Zoe Tan: In the specialty apparel space, we've seen a slight difference from an inventory standpoint. In some of the retailers, especially in the teen apparel retail space, inventories remain high because this sector has been hurt more than others, mainly because of elevated unemployment rates among 16- to 19-year-olds. We're expecting higher levels of promotional activity coming from this category, especially during the back-to-school season, so it will hurt these retailers both from a top- and bottom-line perspective. We're also seeing a lot of promotional activity in the department stores, putting downward pressure on their prices. So, in turn, this will likely hurt off-price retailers, because the pricing gap will be narrowed, pulling some traffic from the discount/off-price channels into department stores.
Q: Are retailers facing rising costs?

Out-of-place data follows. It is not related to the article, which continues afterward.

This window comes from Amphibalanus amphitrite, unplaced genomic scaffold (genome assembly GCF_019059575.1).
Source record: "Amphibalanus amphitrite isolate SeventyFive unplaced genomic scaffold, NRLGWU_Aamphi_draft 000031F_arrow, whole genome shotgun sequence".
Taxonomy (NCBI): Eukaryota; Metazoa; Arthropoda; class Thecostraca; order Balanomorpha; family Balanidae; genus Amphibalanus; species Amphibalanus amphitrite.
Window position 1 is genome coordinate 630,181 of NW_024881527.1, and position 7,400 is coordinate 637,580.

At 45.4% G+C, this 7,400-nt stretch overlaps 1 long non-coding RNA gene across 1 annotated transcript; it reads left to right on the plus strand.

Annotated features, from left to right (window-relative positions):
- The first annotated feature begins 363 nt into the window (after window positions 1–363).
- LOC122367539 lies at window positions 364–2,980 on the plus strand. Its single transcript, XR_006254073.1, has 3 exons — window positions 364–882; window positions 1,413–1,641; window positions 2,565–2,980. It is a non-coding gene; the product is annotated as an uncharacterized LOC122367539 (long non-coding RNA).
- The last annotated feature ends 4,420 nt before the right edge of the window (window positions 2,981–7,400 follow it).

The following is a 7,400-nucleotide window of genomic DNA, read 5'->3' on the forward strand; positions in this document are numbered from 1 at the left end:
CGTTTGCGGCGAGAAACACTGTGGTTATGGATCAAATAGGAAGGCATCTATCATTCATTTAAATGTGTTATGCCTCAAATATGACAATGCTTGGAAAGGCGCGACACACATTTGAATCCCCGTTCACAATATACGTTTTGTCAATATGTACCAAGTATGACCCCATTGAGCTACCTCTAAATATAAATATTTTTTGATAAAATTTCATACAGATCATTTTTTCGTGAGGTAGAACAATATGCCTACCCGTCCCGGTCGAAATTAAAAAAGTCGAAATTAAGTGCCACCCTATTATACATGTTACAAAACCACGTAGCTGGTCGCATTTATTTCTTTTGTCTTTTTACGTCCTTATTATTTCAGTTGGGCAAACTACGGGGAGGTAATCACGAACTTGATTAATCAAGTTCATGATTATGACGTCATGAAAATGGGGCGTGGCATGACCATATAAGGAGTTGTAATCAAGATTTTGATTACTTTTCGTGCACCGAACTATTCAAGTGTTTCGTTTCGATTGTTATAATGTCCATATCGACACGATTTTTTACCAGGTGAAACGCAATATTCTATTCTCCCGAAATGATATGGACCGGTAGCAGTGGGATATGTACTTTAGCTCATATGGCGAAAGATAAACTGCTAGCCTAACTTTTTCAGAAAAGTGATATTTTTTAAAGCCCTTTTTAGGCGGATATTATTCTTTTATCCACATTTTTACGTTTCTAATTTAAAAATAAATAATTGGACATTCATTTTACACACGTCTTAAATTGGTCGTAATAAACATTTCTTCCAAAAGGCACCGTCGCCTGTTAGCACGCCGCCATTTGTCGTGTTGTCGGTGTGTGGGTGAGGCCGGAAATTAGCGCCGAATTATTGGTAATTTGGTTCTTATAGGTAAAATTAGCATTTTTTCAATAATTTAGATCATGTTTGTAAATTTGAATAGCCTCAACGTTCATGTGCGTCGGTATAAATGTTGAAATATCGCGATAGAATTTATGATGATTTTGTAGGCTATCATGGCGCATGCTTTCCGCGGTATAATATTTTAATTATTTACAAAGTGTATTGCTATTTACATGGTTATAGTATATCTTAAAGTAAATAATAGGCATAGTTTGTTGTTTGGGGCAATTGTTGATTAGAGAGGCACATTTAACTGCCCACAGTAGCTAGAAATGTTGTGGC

Tan: Starting earlier this year, we've seen raw material prices going up--cotton in particular--and distribution costs going up for retailers. That's something that retailers have mentioned when we've spoken with them; because they buy products six to nine months before they hit the shelves, we'll see these prices start to trickle through in the fourth quarter and really hit home in the spring of 2011. Because it's more difficult to raise prices in a difficult consumer environment, it's something that retailers are watching closely and working with their manufacturers to try to contain. But in certain sectors, like children's apparel, cotton is a big part of their costs, so they would have to price strategically.
Q: Are Internet sales matching the trends in bricks-and-mortar retail?
Hottovy: Actually, e-commerce sales have outperformed the bricks-and-mortar retailers. We've seen some pretty lofty sales numbers out of the e-commerce channel for a number of retailers, including department stores.